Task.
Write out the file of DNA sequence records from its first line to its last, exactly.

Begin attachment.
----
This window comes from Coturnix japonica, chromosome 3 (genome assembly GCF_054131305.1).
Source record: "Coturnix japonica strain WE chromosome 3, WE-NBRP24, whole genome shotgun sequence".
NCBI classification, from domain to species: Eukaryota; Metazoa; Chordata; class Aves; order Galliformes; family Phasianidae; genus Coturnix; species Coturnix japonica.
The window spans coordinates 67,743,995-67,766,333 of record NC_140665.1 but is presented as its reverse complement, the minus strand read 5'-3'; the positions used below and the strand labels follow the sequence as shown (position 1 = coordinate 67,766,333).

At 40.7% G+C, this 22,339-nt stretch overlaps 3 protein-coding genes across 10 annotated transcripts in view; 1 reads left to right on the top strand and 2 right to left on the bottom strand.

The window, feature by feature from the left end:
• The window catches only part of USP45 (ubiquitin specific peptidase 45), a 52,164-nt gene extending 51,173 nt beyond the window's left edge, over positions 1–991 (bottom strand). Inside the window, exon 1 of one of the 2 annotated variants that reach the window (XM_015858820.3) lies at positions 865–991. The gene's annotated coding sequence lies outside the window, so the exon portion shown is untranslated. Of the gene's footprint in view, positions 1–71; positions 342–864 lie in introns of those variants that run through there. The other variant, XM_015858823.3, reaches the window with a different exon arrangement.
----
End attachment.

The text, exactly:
This window comes from Coturnix japonica, chromosome 3 (genome assembly GCF_054131305.1).
Source record: "Coturnix japonica strain WE chromosome 3, WE-NBRP24, whole genome shotgun sequence".
NCBI classification, from domain to species: Eukaryota; Metazoa; Chordata; class Aves; order Galliformes; family Phasianidae; genus Coturnix; species Coturnix japonica.
The window spans coordinates 67,743,995-67,766,333 of record NC_140665.1 but is presented as its reverse complement, the minus strand read 5'-3'; the positions used below and the strand labels follow the sequence as shown (position 1 = coordinate 67,766,333).

At 40.7% G+C, this 22,339-nt stretch overlaps 3 protein-coding genes across 10 annotated transcripts in view; 1 reads left to right on the top strand and 2 right to left on the bottom strand.

The window, feature by feature from the left end:
• The window catches only part of USP45 (ubiquitin specific peptidase 45), a 52,164-nt gene extending 51,173 nt beyond the window's left edge, over positions 1–991 (bottom strand). Inside the window, exon 1 of one of the 2 annotated variants that reach the window (XM_015858820.3) lies at positions 865–991. The gene's annotated coding sequence lies outside the window, so the exon portion shown is untranslated. Of the gene's footprint in view, positions 1–71; positions 342–864 lie in introns of those variants that run through there. The other variant, XM_015858823.3, reaches the window with a different exon arrangement.